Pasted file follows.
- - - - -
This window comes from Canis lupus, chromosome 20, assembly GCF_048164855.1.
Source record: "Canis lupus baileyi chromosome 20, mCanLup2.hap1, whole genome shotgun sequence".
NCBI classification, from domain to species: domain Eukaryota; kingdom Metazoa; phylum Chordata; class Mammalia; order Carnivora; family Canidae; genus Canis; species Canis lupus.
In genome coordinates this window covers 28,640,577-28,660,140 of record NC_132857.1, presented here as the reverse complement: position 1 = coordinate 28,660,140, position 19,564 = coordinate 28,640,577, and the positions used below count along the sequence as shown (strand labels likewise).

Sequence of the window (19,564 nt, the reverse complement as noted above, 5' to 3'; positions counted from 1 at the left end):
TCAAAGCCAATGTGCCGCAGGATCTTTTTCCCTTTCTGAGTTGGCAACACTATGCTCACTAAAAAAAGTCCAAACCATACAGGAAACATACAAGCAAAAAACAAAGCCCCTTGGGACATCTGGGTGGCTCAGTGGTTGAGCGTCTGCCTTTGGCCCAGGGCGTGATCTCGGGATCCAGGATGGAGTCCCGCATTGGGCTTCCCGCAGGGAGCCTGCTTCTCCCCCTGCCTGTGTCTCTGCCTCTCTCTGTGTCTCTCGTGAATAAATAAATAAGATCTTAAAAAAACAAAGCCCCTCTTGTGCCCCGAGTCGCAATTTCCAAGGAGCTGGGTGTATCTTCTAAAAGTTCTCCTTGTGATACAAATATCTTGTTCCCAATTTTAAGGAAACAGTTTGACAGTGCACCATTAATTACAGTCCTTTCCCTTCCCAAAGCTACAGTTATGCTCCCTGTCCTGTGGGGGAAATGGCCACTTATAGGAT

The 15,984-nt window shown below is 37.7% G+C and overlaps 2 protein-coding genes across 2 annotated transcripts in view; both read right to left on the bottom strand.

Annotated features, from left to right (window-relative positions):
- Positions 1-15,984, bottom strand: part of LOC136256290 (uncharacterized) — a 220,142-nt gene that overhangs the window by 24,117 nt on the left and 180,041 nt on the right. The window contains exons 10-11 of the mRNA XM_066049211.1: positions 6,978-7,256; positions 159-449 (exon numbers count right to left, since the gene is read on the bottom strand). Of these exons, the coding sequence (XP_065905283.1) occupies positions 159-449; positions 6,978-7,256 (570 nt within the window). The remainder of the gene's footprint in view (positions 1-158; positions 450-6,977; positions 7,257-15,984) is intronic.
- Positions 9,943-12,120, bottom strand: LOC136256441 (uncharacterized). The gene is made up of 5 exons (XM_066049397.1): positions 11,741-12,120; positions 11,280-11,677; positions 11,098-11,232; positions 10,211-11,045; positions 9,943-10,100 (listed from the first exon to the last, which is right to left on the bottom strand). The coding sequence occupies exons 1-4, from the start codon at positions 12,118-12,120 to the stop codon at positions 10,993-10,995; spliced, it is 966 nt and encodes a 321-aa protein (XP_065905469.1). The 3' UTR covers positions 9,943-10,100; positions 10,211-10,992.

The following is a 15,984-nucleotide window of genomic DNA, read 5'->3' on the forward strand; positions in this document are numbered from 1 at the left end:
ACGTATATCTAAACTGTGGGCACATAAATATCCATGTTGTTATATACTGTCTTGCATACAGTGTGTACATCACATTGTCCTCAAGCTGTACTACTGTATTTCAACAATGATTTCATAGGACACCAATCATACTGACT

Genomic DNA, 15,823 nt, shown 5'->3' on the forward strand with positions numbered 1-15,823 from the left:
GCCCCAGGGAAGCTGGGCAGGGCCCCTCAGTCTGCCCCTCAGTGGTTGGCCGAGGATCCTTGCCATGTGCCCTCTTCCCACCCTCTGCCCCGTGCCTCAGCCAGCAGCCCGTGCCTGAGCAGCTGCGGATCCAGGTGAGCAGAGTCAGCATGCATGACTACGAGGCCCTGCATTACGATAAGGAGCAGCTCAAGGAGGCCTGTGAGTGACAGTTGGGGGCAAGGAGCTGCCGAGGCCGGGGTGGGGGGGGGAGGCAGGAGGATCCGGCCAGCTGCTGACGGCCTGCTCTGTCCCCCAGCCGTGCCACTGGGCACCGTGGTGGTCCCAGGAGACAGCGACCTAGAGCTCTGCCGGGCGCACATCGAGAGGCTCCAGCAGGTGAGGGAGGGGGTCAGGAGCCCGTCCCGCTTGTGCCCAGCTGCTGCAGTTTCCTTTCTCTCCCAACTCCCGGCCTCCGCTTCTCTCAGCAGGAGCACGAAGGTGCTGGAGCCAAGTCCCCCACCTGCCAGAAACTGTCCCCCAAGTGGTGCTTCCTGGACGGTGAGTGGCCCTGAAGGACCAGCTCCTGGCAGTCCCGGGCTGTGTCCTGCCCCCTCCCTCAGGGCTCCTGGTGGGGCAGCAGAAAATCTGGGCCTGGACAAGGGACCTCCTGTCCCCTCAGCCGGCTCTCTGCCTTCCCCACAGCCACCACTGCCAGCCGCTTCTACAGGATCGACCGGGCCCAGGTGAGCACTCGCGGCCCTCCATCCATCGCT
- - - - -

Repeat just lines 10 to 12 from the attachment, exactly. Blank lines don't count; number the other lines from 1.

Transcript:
- Positions 9,943-12,120, bottom strand: LOC136256441 (uncharacterized). The gene is made up of 5 exons (XM_066049397.1): positions 11,741-12,120; positions 11,280-11,677; positions 11,098-11,232; positions 10,211-11,045; positions 9,943-10,100 (listed from the first exon to the last, which is right to left on the bottom strand). The coding sequence occupies exons 1-4, from the start codon at positions 12,118-12,120 to the stop codon at positions 10,993-10,995; spliced, it is 966 nt and encodes a 321-aa protein (XP_065905469.1). The 3' UTR covers positions 9,943-10,100; positions 10,211-10,992.

The following is a 15,984-nucleotide window of genomic DNA, read 5'->3' on the forward strand; positions in this document are numbered from 1 at the left end:
ACGTATATCTAAACTGTGGGCACATAAATATCCATGTTGTTATATACTGTCTTGCATACAGTGTGTACATCACATTGTCCTCAAGCTGTACTACTGTATTTCAACAATGATTTCATAGGACACCAATCATACTGACT